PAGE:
Frazer town is one of the well known locations in Bangalore where restaurants abound. Ensconced within a modest diameter of a kilometer or so, lie innumerable eating places, some so tiny that they do not even have seating and some that are large enough to accommodate several diners in air conditioned comfort.
Regardless of the size however, there are always takers for food and the tandoor/kabab/biryani loving customers throng each and every eatery, making it a very viable proposition for new entrants to join the fray. After all, there is no such thing as too much food right ? 😀
Sharief Bhai is the newest kid on the block and in keeping with the largely prevalent theme of the locality, this restaurant also serves what they refer to as authentic Muslim home cooked cuisine.
I was invited by the owners to try out a few of their dishes and the following narration describes my lunch experience there.
About Sharief Bhai –
Sharief Bhai is the result of the passion that the Sharief family has for food. A desire to showcase their homely Muslim cuisine as they call it, Navaz and his wife Falak have undertaken the delicious (and laborious) task of making their authentic and age old dishes available to the general public. With recipes that have been ferreted out from deep within the kitchens of their mothers and grandmothers, Falak has personally curated and created menus that are designed to give you an experience that is not really available to those who do not cook such food at home or who have not made the right friends 😀
The family belongs to the Dhakni muslim community, a word that has morphed from Deccani and refers to the muslims of the Deccan plateau.
To keep the experience as close to authentic, they even have the crockery in enamel, just like what they have grown up using in their homes.
The cuisine –
A large part of their menu is based on what is served in a traditional Dhakni muslim household.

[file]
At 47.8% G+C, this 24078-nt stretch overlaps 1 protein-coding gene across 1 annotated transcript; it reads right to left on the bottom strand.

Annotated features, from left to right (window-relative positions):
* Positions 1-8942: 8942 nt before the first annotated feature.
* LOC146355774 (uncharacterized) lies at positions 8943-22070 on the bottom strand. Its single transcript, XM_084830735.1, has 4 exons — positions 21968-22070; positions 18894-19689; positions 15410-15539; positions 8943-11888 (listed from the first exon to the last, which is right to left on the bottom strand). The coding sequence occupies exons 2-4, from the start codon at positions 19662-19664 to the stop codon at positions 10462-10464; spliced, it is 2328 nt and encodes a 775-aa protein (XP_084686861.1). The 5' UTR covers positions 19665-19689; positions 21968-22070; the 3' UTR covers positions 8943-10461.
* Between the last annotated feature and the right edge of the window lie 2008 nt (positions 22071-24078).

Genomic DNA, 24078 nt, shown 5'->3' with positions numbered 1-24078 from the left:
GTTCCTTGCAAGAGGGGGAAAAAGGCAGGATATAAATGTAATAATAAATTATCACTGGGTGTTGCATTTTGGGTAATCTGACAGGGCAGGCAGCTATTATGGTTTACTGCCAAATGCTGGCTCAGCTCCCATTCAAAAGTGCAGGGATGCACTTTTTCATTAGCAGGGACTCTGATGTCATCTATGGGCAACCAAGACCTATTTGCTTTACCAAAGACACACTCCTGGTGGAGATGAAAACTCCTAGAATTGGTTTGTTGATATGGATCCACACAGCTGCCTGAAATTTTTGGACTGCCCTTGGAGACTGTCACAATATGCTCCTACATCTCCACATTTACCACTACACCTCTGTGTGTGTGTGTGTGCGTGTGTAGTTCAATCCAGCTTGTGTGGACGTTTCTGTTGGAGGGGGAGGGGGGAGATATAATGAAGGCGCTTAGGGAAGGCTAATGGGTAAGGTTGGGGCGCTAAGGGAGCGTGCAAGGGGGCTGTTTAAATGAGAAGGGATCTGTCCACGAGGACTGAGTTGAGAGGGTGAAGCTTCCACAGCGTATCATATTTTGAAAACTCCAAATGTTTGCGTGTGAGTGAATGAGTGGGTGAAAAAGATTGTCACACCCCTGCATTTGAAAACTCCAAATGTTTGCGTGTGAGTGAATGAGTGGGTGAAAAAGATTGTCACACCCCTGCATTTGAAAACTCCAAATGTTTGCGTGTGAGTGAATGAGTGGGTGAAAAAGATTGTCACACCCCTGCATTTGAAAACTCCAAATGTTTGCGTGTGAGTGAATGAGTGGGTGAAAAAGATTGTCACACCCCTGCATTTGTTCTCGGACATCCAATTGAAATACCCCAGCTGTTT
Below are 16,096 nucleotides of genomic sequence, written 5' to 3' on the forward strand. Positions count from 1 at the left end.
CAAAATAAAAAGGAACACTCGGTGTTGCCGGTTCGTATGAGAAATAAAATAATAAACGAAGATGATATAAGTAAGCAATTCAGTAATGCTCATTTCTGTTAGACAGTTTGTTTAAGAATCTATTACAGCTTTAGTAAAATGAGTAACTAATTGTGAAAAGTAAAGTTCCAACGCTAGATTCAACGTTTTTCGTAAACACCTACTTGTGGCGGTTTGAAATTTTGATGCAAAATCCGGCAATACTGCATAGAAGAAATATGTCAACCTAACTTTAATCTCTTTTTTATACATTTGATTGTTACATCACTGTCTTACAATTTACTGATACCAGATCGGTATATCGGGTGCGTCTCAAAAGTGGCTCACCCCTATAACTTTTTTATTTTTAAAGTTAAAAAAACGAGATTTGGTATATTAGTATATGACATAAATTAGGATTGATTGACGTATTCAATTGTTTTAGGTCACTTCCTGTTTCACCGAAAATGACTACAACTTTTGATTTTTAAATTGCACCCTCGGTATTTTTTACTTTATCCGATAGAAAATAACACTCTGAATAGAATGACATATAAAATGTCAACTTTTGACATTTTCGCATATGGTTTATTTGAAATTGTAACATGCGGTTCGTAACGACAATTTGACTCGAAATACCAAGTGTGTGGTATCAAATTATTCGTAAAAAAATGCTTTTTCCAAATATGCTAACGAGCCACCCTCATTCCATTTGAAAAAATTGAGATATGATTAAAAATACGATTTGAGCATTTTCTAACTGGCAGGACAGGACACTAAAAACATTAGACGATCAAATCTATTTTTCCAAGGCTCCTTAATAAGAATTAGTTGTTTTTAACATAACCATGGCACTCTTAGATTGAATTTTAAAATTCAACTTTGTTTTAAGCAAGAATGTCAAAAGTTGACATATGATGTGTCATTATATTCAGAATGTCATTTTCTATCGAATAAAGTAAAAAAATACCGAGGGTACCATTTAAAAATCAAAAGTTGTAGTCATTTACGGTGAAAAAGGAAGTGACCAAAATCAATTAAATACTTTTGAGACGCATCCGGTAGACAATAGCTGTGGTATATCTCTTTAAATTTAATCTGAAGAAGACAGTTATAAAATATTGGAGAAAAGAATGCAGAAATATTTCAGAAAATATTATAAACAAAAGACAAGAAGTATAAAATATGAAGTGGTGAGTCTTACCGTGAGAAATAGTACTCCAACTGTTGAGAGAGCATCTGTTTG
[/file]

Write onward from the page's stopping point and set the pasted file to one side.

The fare is said to have influences of Arabic, Afghan, Mughlai, Nizami and Persian.
A small percentage of the menu also has dishes from the current pan Indian muslim cuisines.
The food as a whole, promises to deliver the true flavors that would emanate from within the traditional kitchens of a typical Muslim home.
And as an added bonus, as they tell us, it would do away for the need to await longingly for home cooked biryani from friends who may or may not show up on Eid 😀 (I always wait tensely hoping that my friends have not forgotten me)
Worthy of note is the fact that they use the Pathhar which is a large, thick granite slab, in order to make their Pathhar ka ghosht which is a rare delicacy and almost impossible to obtain. The only times I have seen these stone slabs in use is during the holy month of Ramzan where the street vendors magically unearth it from unknown places. The cuts of meat are painstaking cooked on these slabs that have been heated for hours and that results in a uniquely tender texture.
At Sharief Bhai, the stones are specially sourced and are of the highest quality. Cooking the meat on these slabs in the fast paced kitchen of a restaurant, requires a lot of time and dedication and they seem to have the latter in abundance. This is truly a labor of love.